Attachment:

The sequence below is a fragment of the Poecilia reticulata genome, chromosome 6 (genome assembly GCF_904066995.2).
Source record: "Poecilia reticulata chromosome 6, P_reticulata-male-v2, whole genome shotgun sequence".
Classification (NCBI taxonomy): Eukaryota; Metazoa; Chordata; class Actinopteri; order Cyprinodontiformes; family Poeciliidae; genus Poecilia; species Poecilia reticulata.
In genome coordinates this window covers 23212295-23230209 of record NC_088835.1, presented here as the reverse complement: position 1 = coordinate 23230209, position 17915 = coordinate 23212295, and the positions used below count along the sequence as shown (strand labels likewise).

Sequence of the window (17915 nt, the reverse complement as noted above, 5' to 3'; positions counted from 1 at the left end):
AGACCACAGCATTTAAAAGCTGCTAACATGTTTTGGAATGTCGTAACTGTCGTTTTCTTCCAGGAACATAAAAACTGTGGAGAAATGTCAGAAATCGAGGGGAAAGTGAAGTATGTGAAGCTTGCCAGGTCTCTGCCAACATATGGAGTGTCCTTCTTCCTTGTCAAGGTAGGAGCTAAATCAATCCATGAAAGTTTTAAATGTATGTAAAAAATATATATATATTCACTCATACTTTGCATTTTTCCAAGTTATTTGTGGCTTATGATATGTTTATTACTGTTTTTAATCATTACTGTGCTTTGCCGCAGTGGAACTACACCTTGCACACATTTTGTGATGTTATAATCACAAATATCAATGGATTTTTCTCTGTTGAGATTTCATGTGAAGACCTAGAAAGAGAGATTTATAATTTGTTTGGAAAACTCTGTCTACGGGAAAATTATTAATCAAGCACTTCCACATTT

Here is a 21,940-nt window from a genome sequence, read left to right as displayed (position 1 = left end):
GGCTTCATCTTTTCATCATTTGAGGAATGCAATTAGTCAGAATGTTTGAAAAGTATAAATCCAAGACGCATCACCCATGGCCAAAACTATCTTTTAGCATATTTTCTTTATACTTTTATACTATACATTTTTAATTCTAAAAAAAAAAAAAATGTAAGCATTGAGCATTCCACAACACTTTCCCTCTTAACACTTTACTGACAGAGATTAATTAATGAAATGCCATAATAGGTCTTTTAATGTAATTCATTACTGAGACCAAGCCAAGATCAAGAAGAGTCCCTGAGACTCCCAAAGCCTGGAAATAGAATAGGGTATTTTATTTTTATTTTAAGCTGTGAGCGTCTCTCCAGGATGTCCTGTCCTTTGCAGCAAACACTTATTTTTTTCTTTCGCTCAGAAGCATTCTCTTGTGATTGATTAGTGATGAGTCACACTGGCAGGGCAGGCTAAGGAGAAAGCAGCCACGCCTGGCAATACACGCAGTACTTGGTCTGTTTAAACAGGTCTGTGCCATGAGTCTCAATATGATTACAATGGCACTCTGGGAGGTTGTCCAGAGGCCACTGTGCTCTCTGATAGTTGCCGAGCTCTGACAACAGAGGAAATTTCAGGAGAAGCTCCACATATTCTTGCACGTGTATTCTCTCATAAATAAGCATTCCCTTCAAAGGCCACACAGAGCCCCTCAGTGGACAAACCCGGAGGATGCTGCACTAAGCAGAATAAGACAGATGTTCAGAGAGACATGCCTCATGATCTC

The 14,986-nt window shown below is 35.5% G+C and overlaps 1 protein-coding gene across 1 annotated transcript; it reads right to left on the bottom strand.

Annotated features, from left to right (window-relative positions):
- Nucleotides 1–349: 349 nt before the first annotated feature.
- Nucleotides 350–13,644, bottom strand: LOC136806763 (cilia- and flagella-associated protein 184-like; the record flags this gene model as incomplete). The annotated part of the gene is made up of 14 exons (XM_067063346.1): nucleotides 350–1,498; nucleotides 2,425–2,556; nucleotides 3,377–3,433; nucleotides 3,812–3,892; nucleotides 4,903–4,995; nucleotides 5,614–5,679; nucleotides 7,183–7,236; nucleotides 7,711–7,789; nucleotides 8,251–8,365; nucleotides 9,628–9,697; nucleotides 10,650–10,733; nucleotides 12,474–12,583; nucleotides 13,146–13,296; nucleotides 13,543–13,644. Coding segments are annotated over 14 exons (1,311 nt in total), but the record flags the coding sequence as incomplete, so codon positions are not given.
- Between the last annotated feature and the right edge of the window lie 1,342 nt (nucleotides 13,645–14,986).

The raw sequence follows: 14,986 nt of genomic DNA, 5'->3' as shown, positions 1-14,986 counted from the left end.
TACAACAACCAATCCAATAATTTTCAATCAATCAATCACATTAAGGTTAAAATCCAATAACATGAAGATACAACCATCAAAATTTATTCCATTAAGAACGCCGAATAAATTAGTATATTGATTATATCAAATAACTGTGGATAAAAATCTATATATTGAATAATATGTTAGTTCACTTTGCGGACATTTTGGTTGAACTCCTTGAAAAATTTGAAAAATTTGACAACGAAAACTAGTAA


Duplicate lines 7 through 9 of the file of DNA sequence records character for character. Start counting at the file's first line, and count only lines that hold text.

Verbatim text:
Here is a 21,940-nt window from a genome sequence, read left to right as displayed (position 1 = left end):
GGCTTCATCTTTTCATCATTTGAGGAATGCAATTAGTCAGAATGTTTGAAAAGTATAAATCCAAGACGCATCACCCATGGCCAAAACTATCTTTTAGCATATTTTCTTTATACTTTTATACTATACATTTTTAATTCTAAAAAAAAAAAAAATGTAAGCATTGAGCATTCCACAACACTTTCCCTCTTAACACTTTACTGACAGAGATTAATTAATGAAATGCCATAATAGGTCTTTTAATGTAATTCATTACTGAGACCAAGCCAAGATCAAGAAGAGTCCCTGAGACTCCCAAAGCCTGGAAATAGAATAGGGTATTTTATTTTTATTTTAAGCTGTGAGCGTCTCTCCAGGATGTCCTGTCCTTTGCAGCAAACACTTATTTTTTTCTTTCGCTCAGAAGCATTCTCTTGTGATTGATTAGTGATGAGTCACACTGGCAGGGCAGGCTAAGGAGAAAGCAGCCACGCCTGGCAATACACGCAGTACTTGGTCTGTTTAAACAGGTCTGTGCCATGAGTCTCAATATGATTACAATGGCACTCTGGGAGGTTGTCCAGAGGCCACTGTGCTCTCTGATAGTTGCCGAGCTCTGACAACAGAGGAAATTTCAGGAGAAGCTCCACATATTCTTGCACGTGTATTCTCTCATAAATAAGCATTCCCTTCAAAGGCCACACAGAGCCCCTCAGTGGACAAACCCGGAGGATGCTGCACTAAGCAGAATAAGACAGATGTTCAGAGAGACATGCCTCATGATCTC

The 14,986-nt window shown below is 35.5% G+C and overlaps 1 protein-coding gene across 1 annotated transcript; it reads right to left on the bottom strand.